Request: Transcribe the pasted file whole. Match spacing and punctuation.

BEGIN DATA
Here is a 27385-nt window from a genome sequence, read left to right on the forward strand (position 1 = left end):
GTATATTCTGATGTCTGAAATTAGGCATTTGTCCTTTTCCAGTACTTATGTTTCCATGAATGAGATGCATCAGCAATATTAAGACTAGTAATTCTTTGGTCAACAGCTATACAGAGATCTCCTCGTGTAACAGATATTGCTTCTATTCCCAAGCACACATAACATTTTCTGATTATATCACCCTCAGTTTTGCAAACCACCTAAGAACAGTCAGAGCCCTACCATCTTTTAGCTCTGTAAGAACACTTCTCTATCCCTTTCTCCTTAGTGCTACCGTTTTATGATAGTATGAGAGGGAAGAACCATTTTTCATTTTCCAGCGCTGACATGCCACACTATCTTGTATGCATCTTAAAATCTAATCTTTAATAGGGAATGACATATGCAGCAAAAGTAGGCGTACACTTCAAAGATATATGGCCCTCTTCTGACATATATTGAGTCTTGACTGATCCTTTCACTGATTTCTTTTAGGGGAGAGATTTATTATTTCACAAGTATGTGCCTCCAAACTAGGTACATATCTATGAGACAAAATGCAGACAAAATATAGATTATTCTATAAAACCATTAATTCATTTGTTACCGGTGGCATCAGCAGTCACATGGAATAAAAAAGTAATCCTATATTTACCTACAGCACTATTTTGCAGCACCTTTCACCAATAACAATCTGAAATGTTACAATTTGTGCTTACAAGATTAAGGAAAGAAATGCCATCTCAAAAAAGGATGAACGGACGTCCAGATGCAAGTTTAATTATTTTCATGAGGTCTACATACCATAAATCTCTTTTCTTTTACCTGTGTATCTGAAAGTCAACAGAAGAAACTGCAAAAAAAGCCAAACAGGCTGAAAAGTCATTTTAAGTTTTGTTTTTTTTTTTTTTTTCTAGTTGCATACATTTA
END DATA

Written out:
Here is a 27385-nt window from a genome sequence, read left to right on the forward strand (position 1 = left end):
GTATATTCTGATGTCTGAAATTAGGCATTTGTCCTTTTCCAGTACTTATGTTTCCATGAATGAGATGCATCAGCAATATTAAGACTAGTAATTCTTTGGTCAACAGCTATACAGAGATCTCCTCGTGTAACAGATATTGCTTCTATTCCCAAGCACACATAACATTTTCTGATTATATCACCCTCAGTTTTGCAAACCACCTAAGAACAGTCAGAGCCCTACCATCTTTTAGCTCTGTAAGAACACTTCTCTATCCCTTTCTCCTTAGTGCTACCGTTTTATGATAGTATGAGAGGGAAGAACCATTTTTCATTTTCCAGCGCTGACATGCCACACTATCTTGTATGCATCTTAAAATCTAATCTTTAATAGGGAATGACATATGCAGCAAAAGTAGGCGTACACTTCAAAGATATATGGCCCTCTTCTGACATATATTGAGTCTTGACTGATCCTTTCACTGATTTCTTTTAGGGGAGAGATTTATTATTTCACAAGTATGTGCCTCCAAACTAGGTACATATCTATGAGACAAAATGCAGACAAAATATAGATTATTCTATAAAACCATTAATTCATTTGTTACCGGTGGCATCAGCAGTCACATGGAATAAAAAAGTAATCCTATATTTACCTACAGCACTATTTTGCAGCACCTTTCACCAATAACAATCTGAAATGTTACAATTTGTGCTTACAAGATTAAGGAAAGAAATGCCATCTCAAAAAAGGATGAACGGACGTCCAGATGCAAGTTTAATTATTTTCATGAGGTCTACATACCATAAATCTCTTTTCTTTTACCTGTGTATCTGAAAGTCAACAGAAGAAACTGCAAAAAAAGCCAAACAGGCTGAAAAGTCATTTTAAGTTTTGTTTTTTTTTTTTTTTTCTAGTTGCATACATTTA